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An exercise to reduce your anxiety today

I'm excited to share a new strategy with you today. This strategy is proven to decrease anxiety and take us out of our fight or flight mode and into our rest and digest mode. 

It's simple. It's quick. And when used daily over a period of time, it becomes more and more effective. 

Also, it's free!

Ready for the anti-climactic announcement?

It's focused, intentional breathing, also referred to as breathwork. It's using our breath to support our body. 

Stick with me. I know it can seem silly, but there's a large amount of research to back up the practice, so give it a try, and see if it's a practice you'd like to add to your daily self-care and detachment practices. 

Let me share how it works:

1) Open a YouTube video. 

2) Follow the prompts for one minute. 

That's it! Pretty easy eh?

Let's try one. You just breathe in as the shape builds, and exhale as the shape goes away. Sit up straight. Focus on the shapes. Let everything else pass in and...

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Teacher Anxiety and Student Outcomes

I'm coming at you this morning with some doctorly advice from an MD. And it's not doctorly advice about the pandemic...never fear!! That's not my lane, and I'm staying in mine. 

The past six months I've been making some really big changes in how I engage in medical selfcare, a sub-category of physical selfcare. 

I found out I had an autoimmune disease back in April, and there was a long list of things I needed to do to help my body recover and thrive.

I usually struggle with routinely taking pills and supplements, feeding myself well, and prioritizing my body, but the past six months have been drastically different.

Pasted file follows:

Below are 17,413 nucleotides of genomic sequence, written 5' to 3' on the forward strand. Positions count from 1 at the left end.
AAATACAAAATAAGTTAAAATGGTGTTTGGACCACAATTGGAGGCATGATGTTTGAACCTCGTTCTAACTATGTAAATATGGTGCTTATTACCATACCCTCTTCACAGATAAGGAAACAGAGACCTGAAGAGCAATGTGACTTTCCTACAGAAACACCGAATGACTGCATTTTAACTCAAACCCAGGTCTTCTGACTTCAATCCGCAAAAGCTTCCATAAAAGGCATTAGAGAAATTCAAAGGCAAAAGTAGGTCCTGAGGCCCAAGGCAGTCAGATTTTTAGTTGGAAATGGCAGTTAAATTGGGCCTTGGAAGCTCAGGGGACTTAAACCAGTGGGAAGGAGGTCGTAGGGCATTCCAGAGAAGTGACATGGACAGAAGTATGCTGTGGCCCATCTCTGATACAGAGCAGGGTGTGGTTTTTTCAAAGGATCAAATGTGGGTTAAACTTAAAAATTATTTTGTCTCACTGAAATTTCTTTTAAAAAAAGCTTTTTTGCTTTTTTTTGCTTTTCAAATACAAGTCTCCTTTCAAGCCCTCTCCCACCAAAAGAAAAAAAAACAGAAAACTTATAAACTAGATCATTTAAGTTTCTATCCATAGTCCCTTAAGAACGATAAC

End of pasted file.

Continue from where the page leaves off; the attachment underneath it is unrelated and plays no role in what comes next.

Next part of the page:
I have taken 20+ pills and supplements daily. I've cut gluten, dairy, and soy from my diet. I've cooked at home more than ever. I have absolutely rocked it, and I've been so proud of myself. (This blog is not about praising myself so bear with me.)

Then came the six month bloodwork.

Nothing changed!

I sat in my doctor's office in...
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Are you guilty....really??

boundaries guilt selfcare Aug 30, 2021

A few weeks ago I shared with my email list that when I was a teacher I went to work sick a lot. As someone with an autoimmune disease, I was rarely contagious, but I could never find a sub. I worked with deaf and hard of hearing students and subs were really intimidated by accepting jobs in a classroom where they couldn't communicate with the students directly.

If I had to be out, I always felt what I thought was "guilt". I couldn't take a physical or mental health day without feeling like a bad teacher that was letting down my students and my co-teacher.

What I was feeling was not actually guilt, so let's talk about what guilt is.

Emotions, in general, exist to give us information about what happening in our world. For example, anger tells us that injustice is happening, sadness tells us we're experiencing a loss of some kind, and fear tells us we're in danger. So what does guilt tell us?

It tells us that we've done something wrong that we need to make amends for.

So let's think...

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